"A study?" Julie Becker asks, but not in a tone that suggests disbelief.
Four years after starting a do-it-yourself mission to distribute food, clothing, blankets and other basics to the homeless, Becker has learned that actions are more important than documents or words. A study, she says, isn't necessary: "The number of homeless we have is manageable."
A year ago, Becker quit her job as a Henson Robinson accountant so she could spend more time handing out essentials, buying meals, putting up folks in motels and sometimes just listening. Last Sunday afternoon, the St. John's Breadline parking lot was her base of operations.
A man more than six feet tall stands very close, telling me about his latest run-in with police. Last night, he was buying high-octane beer at a gas station when he was arrested for trespassing – he was accused of panhandling outside, which was ridiculous. They had him confused with someone else. "Why would I be panhandling – I had $180 in my pocket?" he asks. His phone, he says, is worth $300. It's in a clear plastic bag along with a business card I'd given him the day before. A few minutes after we first met, he told me he has schizophrenia.
More than a dozen people crowd around Becker's van to receive blankets and plastic bags filled with t-shirts, socks, deodorant and Irish Spring soap. "Can I get two bags?" a woman asks. "For you and who else?" asks Becker. She wants everyone to get a bag before she hands out seconds. "My husband – he's over there," the woman answers, gesturing toward a concrete ledge about 50 feet away where folks are sitting. She gets another bag. The man with $180 in his pocket asks for a coat. You're already wearing three, Becker points out. "This isn't fair!" the man declares. Becker relents with a hoodie. "So what if I got a coat on," the man says as he walks away. "I like to change. So what if I got one on? I don't have to wear it every day." Deodorant is especially popular. "Strong enough for a woman but a man can use it, too!" a happy customer hoots when Becker hands over his package. "Thank you, Miss Julie."
The crowd barely blinks when a man accompanied by a cop walks slowly across the parking lot. His face is bleeding and swollen – he looks like Rocky after his loss to Mr. T. An ambulance arrives and takes him away. An officer questions a man on a bicycle, ultimately letting him go. "Get in line!" someone demands as Becker keeps handing out bags. It's not clear whether the injured man is homeless, but it's clear the homeless see this sort of thing all the time.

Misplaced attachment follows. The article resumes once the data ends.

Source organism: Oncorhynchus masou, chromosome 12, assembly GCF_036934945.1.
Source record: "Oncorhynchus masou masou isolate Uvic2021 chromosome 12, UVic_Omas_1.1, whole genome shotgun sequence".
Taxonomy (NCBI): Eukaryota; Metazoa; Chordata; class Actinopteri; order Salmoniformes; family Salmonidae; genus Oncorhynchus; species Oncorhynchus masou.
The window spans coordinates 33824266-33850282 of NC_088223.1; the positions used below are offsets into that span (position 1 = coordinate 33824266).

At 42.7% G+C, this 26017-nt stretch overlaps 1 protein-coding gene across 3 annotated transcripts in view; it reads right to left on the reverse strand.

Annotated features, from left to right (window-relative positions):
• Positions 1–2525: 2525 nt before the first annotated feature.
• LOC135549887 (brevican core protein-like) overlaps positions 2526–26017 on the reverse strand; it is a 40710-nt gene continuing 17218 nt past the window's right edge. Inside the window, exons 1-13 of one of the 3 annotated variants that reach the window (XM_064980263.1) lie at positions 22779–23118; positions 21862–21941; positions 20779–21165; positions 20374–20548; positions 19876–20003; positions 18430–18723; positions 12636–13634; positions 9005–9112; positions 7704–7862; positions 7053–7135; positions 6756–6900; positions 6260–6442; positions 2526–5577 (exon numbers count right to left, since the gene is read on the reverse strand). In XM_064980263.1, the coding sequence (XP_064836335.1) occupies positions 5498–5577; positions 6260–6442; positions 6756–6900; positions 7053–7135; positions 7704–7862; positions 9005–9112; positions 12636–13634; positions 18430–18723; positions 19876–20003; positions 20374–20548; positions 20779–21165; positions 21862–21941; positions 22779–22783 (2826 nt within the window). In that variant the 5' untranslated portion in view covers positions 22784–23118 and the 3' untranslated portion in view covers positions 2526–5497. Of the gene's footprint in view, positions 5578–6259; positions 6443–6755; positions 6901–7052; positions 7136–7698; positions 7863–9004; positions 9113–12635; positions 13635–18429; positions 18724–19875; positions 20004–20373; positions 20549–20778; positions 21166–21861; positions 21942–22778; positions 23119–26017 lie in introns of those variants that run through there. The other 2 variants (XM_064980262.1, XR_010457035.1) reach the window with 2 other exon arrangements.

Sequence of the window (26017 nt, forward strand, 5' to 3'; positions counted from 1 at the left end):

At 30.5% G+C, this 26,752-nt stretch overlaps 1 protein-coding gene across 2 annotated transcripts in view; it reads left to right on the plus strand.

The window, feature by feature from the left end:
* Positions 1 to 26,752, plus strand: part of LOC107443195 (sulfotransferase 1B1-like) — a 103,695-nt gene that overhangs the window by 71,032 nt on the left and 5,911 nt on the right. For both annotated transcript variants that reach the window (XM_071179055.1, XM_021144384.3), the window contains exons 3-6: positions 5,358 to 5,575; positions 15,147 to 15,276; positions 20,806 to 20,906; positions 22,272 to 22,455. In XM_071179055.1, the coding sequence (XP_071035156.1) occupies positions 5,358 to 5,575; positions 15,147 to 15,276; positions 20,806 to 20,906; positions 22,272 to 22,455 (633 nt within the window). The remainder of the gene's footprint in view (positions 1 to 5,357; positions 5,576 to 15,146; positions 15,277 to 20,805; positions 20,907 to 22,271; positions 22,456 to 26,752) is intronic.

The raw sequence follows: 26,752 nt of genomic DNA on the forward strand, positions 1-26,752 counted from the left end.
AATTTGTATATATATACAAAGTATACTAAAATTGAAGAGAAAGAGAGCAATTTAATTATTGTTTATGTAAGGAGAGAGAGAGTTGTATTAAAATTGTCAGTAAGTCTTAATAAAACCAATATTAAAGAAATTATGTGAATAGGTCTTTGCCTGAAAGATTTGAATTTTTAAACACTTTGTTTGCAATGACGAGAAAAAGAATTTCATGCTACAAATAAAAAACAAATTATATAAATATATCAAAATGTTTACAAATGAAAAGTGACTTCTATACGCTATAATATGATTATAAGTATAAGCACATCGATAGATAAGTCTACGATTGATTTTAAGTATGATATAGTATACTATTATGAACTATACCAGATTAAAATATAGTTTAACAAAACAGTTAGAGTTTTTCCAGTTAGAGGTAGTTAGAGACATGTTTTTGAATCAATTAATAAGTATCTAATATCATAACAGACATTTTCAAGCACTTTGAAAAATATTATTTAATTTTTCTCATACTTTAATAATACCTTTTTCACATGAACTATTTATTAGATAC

After four years of doing this, word has gotten around. Becker says donations now cover supply costs, but there's still insurance and gas. Without a board of directors or a boss, Becker is free to speak her mind, and she does once the crowd melts away.
Look around, she says. It's the weekend. Most every refuge for homeless people, is closed, but the destitute remain. Too many social service agencies keep banker hours, she says, and she doesn't have much use for the continuum of care. "I don't see a lot of cohesiveness going on," she says.
The city's winter warming center, where people sleep dormitory-style on floor mats, will close this month, so Becker is stocked up on sleeping bags and blankets in preparation for the migration outdoors. The warming center on Madison Street is the only place in the city that takes all comers, so drunks and dopers and those who can't get along with others will soon be finding their own shelter, which promises a certain measure of freedom. No longer will they have to surrender phones, food and other possessions at the door or be searched with a metal detector. If they have a significant other, they will be able to stay together instead being separated and sent to different sleeping areas, one for men, the other for women.
Springfield community relations director Juan Huerta long has painted a positive picture of the city-funded warming center, which is now run by the Salvation Army. When Reginald Weatherspoon, who's been homeless and attends city council meetings, complained last December about disrespectful treatment, Huerta talked about bingo and movies in the building where as many as 70 people a night sleep on floor mats. "Everything is going great," Huerta told aldermen.
Such assurances blew up last month, after Joe O'Neill, a homeless advocate, presented himself as a homeless person at the center. He'd intended to stay the night but says he left after 45 minutes, having seen enough. Without provocation, he says, the homeless were cursed at by Tyrone Hines, who works under Huerta in the community relations department. "Sit your fucking ass down on a chair and fucking shut up," O'Neill recalls Hines telling someone who hadn't said or done anything to deserve it. During a 2018 continuum of care board meeting, when Helping Hands ran the warming center, Huerta also was upbeat. "Juan reported there had been no major issues so far," meeting minutes state. "Juan and Tyrone are there to make sure all is well."
Two years later, O'Neill demanded action, writing letters to Langfelder and the Salvation Army and describing how he had seen Hines deal with the homeless. Hines, who was paid by the Salvation Army for working at the center, remained on the job. After follow-up emails to the mayor and Salvation Army, O'Neill went public and contacted aldermen. Hines then was relieved of warming center duties. A request for comment from Hines sent via a city spokesperson went unanswered.
Smith says safety concerns were part of the reason Helping Hands refused to run the warming center this year. "You have people who are in crisis, who are in fight or flight," Smith says. "They're homeless. They're cold. They're hungry. They need help, and you pack them on mats on the floor inches away from each other. That's not an ideal situation for healing for anybody." Police statistics reflect volatility. The warming center is open five months each year. Since Jan. 1, 2019, Springfield police have visited 228 times. Disturbance. Remove subject. Fights. Overdose. Premise check.
O'Neill says he's given up hope that the city or anyone else will provide decent shelter for the homeless anytime soon. No matter what, he says, they are human beings.
"They deserve the same thing that I get," he says. "They deserve respect."
Contact Bruce Rushton at email@example.com.